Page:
We are well into the new year. Moguls are lurking on the mountain, and a funny thing happens to me on the ski lift to the top. A stranger says to me, “What are your New Year’s resolutions?” While I gave up making resolutions years ago, I was intrigued by the idea.
It was the Babylonians who first started this nonsense by using the new year as a time to make promises to their gods that they would return borrowed objects and pay their debts. (To that end, I returned a life preserver from the boat and paid my son-in-law the $79 I owed for the dinner at the Chinese restaurant.)
In the Medieval era, the knights took the “peacock vow” at this time of year to reaffirm their commitment to chivalry. I like this idea and am all in on a re-commitment to proper behavior to all women at home and in the workplace. No issue there.
For us Jews, the New Year comes a little earlier (October), but again, we atone for wrongdoings – past and present – and make resolutions to do better in the future. (It would be nice if we could buy a call option.)
Now, of course, the list of personal resolutions is more than lengthy, starting with losing weight and ending with being a better person – and all manner of personal improvements along the way. By the way, statistically, the failure rate for resolution success in our society, across all categories, men and women, is 88 percent. But at the beginning of the year, 52 percent of the respondents were “confident” that they would meet their goals. I love statistics and the fact that most of us are lousy at predictions.
Now let’s think about resolutions in a slightly different way. What about the ability to resolve things, meaning to bring to completion? I know that at least one of my failures in 2017 was a result of an inability to resolve management issues. Lack of resolution led to a loss. We kicked the proverbial can.
What about resolution as in physics, the ability to see deep? Think of the electron microscope that lets us see molecules and atoms. Can that level of insight and inquiry apply to your company? I spend a lot of time teaching “strategery,” and to do it well requires getting into the weeds. It is the need to ask really hard questions, and when the answer is not quickly or easily forthcoming, to then go harder and deeper and grittier and be willing to use the magnifying glass to look at the small problems – which of course will metastasize into bigger problems, like a cancer, and kill you.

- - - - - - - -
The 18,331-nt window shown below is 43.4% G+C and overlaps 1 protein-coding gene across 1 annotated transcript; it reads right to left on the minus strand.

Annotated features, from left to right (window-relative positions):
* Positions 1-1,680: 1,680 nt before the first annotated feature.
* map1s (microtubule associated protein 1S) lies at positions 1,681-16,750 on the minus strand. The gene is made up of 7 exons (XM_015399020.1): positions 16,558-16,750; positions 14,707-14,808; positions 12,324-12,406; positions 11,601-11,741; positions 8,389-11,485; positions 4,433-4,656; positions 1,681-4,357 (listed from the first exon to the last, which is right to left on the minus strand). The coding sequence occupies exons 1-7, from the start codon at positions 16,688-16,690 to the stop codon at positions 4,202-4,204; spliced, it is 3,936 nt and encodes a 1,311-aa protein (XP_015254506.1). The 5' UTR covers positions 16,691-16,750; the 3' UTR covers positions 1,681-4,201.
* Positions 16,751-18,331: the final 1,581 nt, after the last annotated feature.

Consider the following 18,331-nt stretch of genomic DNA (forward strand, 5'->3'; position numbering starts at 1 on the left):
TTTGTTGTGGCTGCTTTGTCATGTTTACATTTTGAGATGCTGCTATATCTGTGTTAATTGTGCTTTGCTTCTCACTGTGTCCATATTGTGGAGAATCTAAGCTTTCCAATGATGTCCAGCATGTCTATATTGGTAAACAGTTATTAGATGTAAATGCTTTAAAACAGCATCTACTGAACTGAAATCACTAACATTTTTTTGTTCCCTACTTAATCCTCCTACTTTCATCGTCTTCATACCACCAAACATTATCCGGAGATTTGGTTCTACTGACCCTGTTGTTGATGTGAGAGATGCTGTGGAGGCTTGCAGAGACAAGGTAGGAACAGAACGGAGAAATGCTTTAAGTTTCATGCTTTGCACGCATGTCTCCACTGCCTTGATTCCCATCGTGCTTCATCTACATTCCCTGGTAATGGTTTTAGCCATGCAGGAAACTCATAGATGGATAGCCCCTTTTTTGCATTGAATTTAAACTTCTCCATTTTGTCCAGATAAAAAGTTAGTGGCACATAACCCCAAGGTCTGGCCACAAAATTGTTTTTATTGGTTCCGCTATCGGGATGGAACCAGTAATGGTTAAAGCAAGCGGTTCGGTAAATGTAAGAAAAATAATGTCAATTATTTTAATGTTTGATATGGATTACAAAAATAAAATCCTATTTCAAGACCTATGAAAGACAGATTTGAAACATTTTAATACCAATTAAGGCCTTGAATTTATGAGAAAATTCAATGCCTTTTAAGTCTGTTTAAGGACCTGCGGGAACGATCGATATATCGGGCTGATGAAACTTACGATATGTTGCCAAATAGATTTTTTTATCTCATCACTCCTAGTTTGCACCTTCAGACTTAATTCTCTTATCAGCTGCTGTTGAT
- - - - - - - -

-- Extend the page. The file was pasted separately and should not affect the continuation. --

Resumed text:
How about dispute resolution? “The first thing we do, let’s kill all the lawyers,” Henry VI. It never ceases to amaze me that the first reaction is to send a hostile email, suggesting that the other person drop dead, versus perhaps picking up the phone (I know that is an anachronism) and calling the person – before you call the lawyer.
Resolution is also a digital concept. It applies to music, data, images etc. Resolution is a function of clarity. I place a high value on that, so one of my new year’s resolutions is to sign up with the shrink for another year – and also to go see the eye doctor at least once. There is a lot to be said for clarity, especially when the world is basically cloudy. At the top of the mountain, if the snow is blowing hard, then the trip down might be just that – a long trip.
And what about new investments? I resolve to not make any stupid ones. Hah, unfortunately, I will need a soothsayer for that before I need a microscope. The innovation business remains complex, and the real skill to be acquired and perfected is to keep sifting the soup until you find the one matzoh ball that can change the world.
Finally, I would make the same resolutions as all of you – to improve my little world and be kind and supportive to all the people in it. And if I have some extra bandwidth, to extend that to the rest of the world as best I can.
So new year resolutions are a good thing to make, a hard thing to keep and a valuable reminder that we are human and vulnerable and need all the help we can get– including from some of those Medieval knights.
Rule No. 544: I resolve to.
Source: From Neil Senturia’s book “I’m There for You, Baby: The Entrepreneur’s Guide to the Galaxy,” which has more than 200 rules for entrepreneurs (imthereforyoubaby.com).
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